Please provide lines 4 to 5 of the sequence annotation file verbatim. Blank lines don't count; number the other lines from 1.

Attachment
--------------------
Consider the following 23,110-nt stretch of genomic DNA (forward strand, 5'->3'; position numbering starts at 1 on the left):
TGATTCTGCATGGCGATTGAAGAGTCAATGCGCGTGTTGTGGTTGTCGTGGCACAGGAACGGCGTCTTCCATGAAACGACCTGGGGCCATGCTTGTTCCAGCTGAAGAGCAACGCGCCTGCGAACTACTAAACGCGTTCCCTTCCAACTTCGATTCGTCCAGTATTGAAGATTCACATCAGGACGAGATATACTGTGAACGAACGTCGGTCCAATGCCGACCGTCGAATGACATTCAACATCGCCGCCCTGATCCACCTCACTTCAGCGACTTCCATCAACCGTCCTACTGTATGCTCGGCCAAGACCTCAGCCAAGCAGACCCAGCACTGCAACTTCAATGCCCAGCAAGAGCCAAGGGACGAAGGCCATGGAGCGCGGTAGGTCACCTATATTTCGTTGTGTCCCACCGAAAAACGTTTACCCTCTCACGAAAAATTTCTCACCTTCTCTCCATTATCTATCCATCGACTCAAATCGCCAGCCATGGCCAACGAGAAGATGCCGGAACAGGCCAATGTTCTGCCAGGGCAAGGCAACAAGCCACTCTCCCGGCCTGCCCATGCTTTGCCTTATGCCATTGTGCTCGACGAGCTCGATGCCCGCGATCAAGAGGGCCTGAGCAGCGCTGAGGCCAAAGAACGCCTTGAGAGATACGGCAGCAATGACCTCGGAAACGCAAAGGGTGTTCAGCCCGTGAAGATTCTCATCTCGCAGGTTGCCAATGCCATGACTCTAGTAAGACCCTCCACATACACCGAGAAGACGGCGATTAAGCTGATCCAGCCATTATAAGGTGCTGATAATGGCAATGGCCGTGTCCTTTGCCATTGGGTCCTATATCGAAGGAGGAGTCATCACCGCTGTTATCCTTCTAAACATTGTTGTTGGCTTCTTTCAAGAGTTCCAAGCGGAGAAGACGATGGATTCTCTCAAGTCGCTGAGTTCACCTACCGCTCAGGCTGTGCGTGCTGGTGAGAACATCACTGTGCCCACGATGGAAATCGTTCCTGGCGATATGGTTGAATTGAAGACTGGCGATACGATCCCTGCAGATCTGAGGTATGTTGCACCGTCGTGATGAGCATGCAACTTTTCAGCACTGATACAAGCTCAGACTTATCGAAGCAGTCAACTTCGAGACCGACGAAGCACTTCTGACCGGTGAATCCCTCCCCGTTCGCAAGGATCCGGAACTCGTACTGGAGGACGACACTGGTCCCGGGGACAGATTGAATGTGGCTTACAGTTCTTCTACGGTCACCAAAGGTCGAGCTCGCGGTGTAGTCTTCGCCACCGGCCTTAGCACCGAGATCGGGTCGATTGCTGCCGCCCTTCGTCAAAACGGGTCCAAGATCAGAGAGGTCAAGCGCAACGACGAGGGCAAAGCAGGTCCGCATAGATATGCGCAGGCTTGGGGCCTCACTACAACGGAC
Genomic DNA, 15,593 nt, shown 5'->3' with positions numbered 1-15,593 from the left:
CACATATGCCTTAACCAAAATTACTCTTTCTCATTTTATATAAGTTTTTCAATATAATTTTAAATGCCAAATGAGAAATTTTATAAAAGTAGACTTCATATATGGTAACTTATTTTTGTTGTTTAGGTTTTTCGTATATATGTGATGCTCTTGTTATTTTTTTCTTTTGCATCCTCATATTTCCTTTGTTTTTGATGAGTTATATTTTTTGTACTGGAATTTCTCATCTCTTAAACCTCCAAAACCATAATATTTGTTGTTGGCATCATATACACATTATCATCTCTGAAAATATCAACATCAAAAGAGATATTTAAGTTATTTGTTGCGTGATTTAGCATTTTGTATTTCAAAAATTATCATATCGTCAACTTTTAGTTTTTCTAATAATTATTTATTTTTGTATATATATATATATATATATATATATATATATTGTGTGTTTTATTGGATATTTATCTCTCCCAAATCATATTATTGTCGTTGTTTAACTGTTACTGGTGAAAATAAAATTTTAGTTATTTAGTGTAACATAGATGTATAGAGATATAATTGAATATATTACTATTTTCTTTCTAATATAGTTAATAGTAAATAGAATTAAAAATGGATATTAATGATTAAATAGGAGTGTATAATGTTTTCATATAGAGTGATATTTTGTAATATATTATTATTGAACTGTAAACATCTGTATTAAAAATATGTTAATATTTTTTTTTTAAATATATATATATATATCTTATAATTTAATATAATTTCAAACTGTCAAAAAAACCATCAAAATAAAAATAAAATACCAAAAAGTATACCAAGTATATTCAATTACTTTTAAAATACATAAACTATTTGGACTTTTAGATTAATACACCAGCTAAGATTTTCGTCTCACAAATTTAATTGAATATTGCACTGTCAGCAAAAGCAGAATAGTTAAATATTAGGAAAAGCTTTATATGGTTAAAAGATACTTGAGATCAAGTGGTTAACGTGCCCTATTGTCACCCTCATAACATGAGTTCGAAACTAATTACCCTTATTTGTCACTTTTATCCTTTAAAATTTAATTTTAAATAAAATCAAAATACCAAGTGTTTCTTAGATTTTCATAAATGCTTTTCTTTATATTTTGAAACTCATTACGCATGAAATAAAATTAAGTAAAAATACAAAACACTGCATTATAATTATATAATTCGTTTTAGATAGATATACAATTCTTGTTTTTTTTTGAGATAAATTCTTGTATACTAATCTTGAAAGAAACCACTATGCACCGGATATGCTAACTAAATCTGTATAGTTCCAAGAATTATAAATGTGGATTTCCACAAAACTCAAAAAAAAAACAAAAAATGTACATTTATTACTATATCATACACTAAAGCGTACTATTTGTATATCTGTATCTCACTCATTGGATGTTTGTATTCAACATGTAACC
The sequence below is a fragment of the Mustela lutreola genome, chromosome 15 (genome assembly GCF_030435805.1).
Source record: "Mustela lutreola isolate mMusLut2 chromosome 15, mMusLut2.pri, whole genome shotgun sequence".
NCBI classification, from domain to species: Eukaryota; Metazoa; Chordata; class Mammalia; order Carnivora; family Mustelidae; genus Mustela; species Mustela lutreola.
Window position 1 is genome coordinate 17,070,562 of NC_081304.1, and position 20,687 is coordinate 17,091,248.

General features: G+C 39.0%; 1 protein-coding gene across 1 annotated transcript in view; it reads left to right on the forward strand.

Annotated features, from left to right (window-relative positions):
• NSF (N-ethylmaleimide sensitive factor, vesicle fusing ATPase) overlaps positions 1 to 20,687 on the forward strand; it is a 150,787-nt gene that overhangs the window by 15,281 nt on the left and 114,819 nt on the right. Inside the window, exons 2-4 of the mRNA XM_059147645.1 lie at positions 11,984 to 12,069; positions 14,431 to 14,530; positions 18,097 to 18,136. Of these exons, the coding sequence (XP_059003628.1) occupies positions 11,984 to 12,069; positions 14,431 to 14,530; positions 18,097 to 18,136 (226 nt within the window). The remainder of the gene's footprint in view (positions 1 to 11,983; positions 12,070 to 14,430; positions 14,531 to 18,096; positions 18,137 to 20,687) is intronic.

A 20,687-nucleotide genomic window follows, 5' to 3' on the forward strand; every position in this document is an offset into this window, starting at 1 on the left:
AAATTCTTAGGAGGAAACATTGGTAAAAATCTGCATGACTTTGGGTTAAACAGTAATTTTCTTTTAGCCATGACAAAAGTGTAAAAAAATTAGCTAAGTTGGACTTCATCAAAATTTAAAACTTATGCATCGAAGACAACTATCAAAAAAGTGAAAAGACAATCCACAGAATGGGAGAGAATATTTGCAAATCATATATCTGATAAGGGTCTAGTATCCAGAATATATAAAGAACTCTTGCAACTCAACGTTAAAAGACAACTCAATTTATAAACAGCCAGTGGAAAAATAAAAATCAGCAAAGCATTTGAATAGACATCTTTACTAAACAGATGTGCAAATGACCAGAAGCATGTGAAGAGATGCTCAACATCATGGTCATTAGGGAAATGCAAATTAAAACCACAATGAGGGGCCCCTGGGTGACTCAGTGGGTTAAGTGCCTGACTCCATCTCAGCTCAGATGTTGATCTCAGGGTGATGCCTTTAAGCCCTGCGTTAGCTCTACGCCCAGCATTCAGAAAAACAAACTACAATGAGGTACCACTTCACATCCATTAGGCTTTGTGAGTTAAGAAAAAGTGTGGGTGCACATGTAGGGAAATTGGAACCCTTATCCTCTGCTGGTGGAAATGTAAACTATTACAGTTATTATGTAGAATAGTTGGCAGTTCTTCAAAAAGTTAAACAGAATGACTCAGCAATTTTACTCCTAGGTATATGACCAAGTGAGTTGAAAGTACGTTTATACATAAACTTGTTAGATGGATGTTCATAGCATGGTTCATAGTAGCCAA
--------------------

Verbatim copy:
CACATATGCCTTAACCAAAATTACTCTTTCTCATTTTATATAAGTTTTTCAATATAATTTTAAATGCCAAATGAGAAATTTTATAAAAGTAGACTTCATATATGGTAACTTATTTTTGTTGTTTAGGTTTTTCGTATATATGTGATGCTCTTGTTATTTTTTTCTTTTGCATCCTCATATTTCCTTTGTTTTTGATGAGTTATATTTTTTGTACTGGAATTTCTCATCTCTTAAACCTCCAAAACCATAATATTTGTTGTTGGCATCATATACACATTATCATCTCTGAAAATATCAACATCAAAAGAGATATTTAAGTTATTTGTTGCGTGATTTAGCATTTTGTATTTCAAAAATTATCATATCGTCAACTTTTAGTTTTTCTAATAATTATTTATTTTTGTATATATATATATATATATATATATATATATATTGTGTGTTTTATTGGATATTTATCTCTCCCAAATCATATTATTGTCGTTGTTTAACTGTTACTGGTGAAAATAAAATTTTAGTTATTTAGTGTAACATAGATGTATAGAGATATAATTGAATATATTACTATTTTCTTTCTAATATAGTTAATAGTAAATAGAATTAAAAATGGATATTAATGATTAAATAGGAGTGTATAATGTTTTCATATAGAGTGATATTTTGTAATATATTATTATTGAACTGTAAACATCTGTATTAAAAATATGTTAATATTTTTTTTTTAAATATATATATATATATCTTATAATTTAATATAATTTCAAACTGTCAAAAAAACCATCAAAATAAAAATAAAATACCAAAAAGTATACCAAGTATATTCAATTACTTTTAAAATACATAAACTATTTGGACTTTTAGATTAATACACCAGCTAAGATTTTCGTCTCACAAATTTAATTGAATATTGCACTGTCAGCAAAAGCAGAATAGTTAAATATTAGGAAAAGCTTTATATGGTTAAAAGATACTTGAGATCAAGTGGTTAACGTGCCCTATTGTCACCCTCATAACATGAGTTCGAAACTAATTACCCTTATTTGTCACTTTTATCCTTTAAAATTTAATTTTAAATAAAATCAAAATACCAAGTGTTTCTTAGATTTTCATAAATGCTTTTCTTTATATTTTGAAACTCATTACGCATGAAATAAAATTAAGTAAAAATACAAAACACTGCATTATAATTATATAATTCGTTTTAGATAGATATACAATTCTTGTTTTTTTTTGAGATAAATTCTTGTATACTAATCTTGAAAGAAACCACTATGCACCGGATATGCTAACTAAATCTGTATAGTTCCAAGAATTATAAATGTGGATTTCCACAAAACTCAAAAAAAAAACAAAAAATGTACATTTATTACTATATCATACACTAAAGCGTACTATTTGTATATCTGTATCTCACTCATTGGATGTTTGTATTCAACATGTAACC
The sequence below is a fragment of the Mustela lutreola genome, chromosome 15 (genome assembly GCF_030435805.1).